Controversial CoSleeping as Seen in the Movie "Away We Go."

I just got a request from a journalist who wanted to interview me about Cosleeping, that is sleeping with the child or children in the parents' bed. Obviously this is a controversial topic. In fact, there was a very funny scene in the new independent film "Away We Go". The scene made CoSleeping seem like a crazy sixties hippie-like thing to do. When I discuss couples' sleep positions (Just type in couples sleep positions in my search to find those insights) I point out the importance of the couples connecting with each other during sleep. The research on Cosleeping--also called family bed sleeping--shows quite a long list of benefits for the child. Babies who Cosleep have less stress and more self confidence and parents create a deeper bond and sense of understanding with their children.(See below for more benefits as well as warnings.) I have spent years researching touch and body language. There are so many things healthy touch can do. It is an amazing thing. For all the health and psychological benefits of touch you can read the chapter in my body language book or check out my website. I have friends and relatives who practiced Cosleeping with their children and they are now the most confident, happy kids I have ever seen. There is research on how wonderful it is for the baby to Cosleep, but there are dangers for babies as well. I like the idea of the family cuddling together in a big family bed, and then, for safety, moving small babies to a separate bed to sleep. Of course no matter the choice the parents make they have to make sure they get a good nights sleep! Personally, when I was a baby and growing up my family slept in their own beds, but on Sunday mornings my sisters and I would all run in and jump on our parents' bed. We would cuddle as we talked, laughed and read the funnies. It made me feel connected to my family and also let me see my parents as a couple side by side. All very wonderful and healthy ways to spend time as a family.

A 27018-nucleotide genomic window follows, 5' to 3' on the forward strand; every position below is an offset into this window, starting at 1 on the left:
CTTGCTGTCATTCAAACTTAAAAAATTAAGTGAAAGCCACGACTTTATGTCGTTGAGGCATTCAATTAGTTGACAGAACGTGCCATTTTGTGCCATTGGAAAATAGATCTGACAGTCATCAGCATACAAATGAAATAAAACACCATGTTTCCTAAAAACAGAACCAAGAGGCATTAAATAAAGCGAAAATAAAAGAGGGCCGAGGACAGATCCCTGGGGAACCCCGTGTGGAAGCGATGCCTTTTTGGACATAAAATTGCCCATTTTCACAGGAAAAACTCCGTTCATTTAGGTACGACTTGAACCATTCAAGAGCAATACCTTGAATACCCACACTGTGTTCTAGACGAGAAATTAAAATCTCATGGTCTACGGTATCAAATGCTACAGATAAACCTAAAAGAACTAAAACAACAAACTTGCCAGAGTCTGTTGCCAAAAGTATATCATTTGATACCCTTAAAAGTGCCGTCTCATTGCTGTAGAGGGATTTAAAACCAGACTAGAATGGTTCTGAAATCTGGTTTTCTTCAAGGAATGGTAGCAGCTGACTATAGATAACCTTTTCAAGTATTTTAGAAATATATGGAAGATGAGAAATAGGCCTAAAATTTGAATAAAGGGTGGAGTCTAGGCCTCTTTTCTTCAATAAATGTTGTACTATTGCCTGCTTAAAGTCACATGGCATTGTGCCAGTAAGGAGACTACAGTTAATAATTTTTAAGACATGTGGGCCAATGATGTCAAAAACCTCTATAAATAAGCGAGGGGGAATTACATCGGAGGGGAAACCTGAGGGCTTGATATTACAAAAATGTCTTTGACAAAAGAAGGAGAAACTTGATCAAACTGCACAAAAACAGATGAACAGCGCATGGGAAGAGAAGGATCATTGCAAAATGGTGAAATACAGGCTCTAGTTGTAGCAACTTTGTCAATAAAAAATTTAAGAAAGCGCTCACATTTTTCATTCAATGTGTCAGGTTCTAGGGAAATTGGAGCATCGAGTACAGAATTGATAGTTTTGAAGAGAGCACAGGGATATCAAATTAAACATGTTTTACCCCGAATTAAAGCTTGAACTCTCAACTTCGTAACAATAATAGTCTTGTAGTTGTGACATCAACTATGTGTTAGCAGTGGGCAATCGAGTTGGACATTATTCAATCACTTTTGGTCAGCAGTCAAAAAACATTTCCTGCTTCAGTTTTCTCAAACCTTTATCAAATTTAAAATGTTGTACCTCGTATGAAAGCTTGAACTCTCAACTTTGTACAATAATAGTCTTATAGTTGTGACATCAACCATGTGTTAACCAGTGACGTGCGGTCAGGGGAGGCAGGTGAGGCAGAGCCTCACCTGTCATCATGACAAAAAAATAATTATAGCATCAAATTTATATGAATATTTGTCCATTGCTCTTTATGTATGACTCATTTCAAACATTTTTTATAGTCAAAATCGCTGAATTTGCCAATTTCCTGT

Below is information on Co-Sleeping provided by Wikipedia.

Stress hormones are lower in mothers and babies who co-sleep, specifically the balance of the stress hormone cortisol, the control of which is essential for a baby's healthy growth.[11][12][13][14]

In studies with animals, infants who stayed close to their mothers had higher levels of growth hormones and enzymes necessary for brain and heart growth.[15][16]

The physiology of co-sleeping babies is more stable, including more stable temperatures, more regular heart rhythms, and fewer long pauses in breathing than babies who sleep alone.[17][18]

Co-sleeping may promote long-term emotional health. In long-term follow-up studies of infants who slept with their parents and those who slept alone, the children who co-slept were happier, less anxious, had higher self-esteem, were less likely to be afraid of sleep, had fewer behavioral problems, tended to be more comfortable with intimacy, and were generally more independent as adults.[19][20][21][22] However, a recent study (see below under dangers) found different results if co-sleeping was initiated only after nighttime awakenings.

Co-sleeping is known to be dangerous for any child when a parent smokes, but there are other risk factors as well.[5] Some common advice given is to keep a baby on its back, not its stomach, that a child should never sleep with a parent who smokes, is taking drugs (including alcohol) that impede alertness, or is obese.[23] It is also recommended that the bed should be firm, and should not be a water bed or couch; and that heavy quilts, comforters, and pillows should not be used. Young children should never sleep next to babies under nine months of age.[24] It is often recommended that a baby should never be left unattended in an adult bed even if the bed surface itself is no more dangerous than a crib surface.